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Sidewalk Labs to improve Toronto living

Toronto is a great city and I am happy to have called it my home for over a decade. But there are flaws that have me thinking about moving to the suburbs and even to the Hamilton region. Mainly this has to do with the astronomical cost of living , and the unavoidable congestion on roadways and delays experienced on transit.  But even a move to the suburbs would mean a more expensive and time-consuming commute to central Toronto for work.

I dwell on the thought of moving for a moment, and I remind myself why I love Toronto so much- the culture, the activity and the people.

Organizations are stepping in to attempt to better our great city. Sidewalk Labs is a Google-affiliated high-tech company, which is pushing to develop a technological hub on Queen’s Quay. The Manhattan-based firm that specializes in urban innovation, seeks to use its technology to include sensors that will collect and analyze data. This will then be used to  assist with solving problems in Toronto — such as high housing costs, road safety and safety of citizens as well as other issues that go along with urban living.

This all sounds beneficial, but worries have arisen over how the data collected will be used. On the heels of the Cambridge Analytica case, which saw a privacy breach on 600,000 Canadians and over 80 million Facebook users, this is a growing concern. Questions as to whether the U.S. government will have access to private data were also posed.

Sidewalk Labs won a Waterfront Toronto contest last October to develop a live-and-work neighbourhood on 12 acres of land that stretches from Queens Quay to Parliament Street. The firm released a “summery report” on Wednesday.

In the report, residents said their wish is for any data collected to be “transparent and consensual.”

If the Sidewalk Toronto project is fully approved, it will be partially paid for by Canadian taxpayers through a public-private partnership. Any councillors who know insider details about the project have signed a non-disclosure agreement.

The pitch made by Sidewalk Labs last fall was quite attractive- proposing the neighbourhood would serve as “a hub for innovation-related companies and entrepreneurs,” while offering residents more opportunities to “live, work, learn and play.”

While some developers are concerned the benefits that may result if the plan is executed in a transparent  and effective way could be massive for the city.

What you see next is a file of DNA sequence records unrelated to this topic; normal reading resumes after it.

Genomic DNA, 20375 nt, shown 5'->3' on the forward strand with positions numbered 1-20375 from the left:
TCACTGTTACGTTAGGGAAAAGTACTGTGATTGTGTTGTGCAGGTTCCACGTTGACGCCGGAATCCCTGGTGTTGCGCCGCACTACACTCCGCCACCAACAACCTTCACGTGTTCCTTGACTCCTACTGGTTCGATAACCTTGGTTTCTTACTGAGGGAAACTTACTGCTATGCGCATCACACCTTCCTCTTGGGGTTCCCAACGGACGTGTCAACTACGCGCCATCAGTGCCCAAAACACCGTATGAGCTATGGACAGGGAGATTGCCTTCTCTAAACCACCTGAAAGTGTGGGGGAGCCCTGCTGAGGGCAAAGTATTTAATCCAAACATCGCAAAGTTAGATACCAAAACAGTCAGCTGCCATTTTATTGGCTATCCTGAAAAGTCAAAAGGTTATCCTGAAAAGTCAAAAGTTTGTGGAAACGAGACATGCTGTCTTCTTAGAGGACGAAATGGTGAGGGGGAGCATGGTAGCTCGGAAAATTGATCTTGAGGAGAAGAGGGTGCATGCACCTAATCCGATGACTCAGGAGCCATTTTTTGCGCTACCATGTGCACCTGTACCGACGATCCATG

Facebook: a politician’s best friend

Gone are the days when Facebook was simply used to reconnect with old pals and to stay updated.  I’ll admit that sometimes I do still get sidetracked scrolling through old photos , but the platform functions have certainly changed.

The social platform is about far more than staying in touch with friends and creeping on old flames. Many businesses use it to promote their products and services. When poll time rolls around, politicians turn to Facebook to build their following.

Ontario residents are preparing to cast ballots in  the provincial election this year, and as June 7th approaches, many politicians are relying on Facebook, by posting ads that cater to individual interests of voters.

The platform now allows campaigns to micro-target voters based on age, location, interests, gender and political positions. This tactic is helpful to  parties because it targets a more widespread audience.

Facebook stores such a massive amount of data that outlines users’ interests and the new techniques used by politicians to capitalize on it. It’s for this reason that one person might see an ad from a political party about slashing taxes, and someone else, might see an ad from the same party focusing on health care.

Although political ads on Facebook were used by Canadian parties for a number of years, it is the variation and intricate targeting that has now reached a new level. The ads are much more sophisticated.

They are not only far-reaching, but are also extremely low in cost, which makes it an even more effective campaigning tool for politicians.

 I do find the pooling of information worrisome, especially after the Cambridge Analytica issue that brought Zuckerberg to a formal inquiry. The Cambridge firm had access to  private information of more than 600,000 Canadians, and over 80 million Facebook users globally while execs of the social media platform sat on the information knowingly until outed by a whistleblower.

I  am not a fan of the platform currently, because the ads and sponsored posts that are meant to target my interests, seem to have taken over my homepage. I miss the days when Facebook was for catching up and daydreaming over my friends’ travel photos and becoming nostalgic over relatives’ family photos. But the business and entrepreneurial  side of me gets it.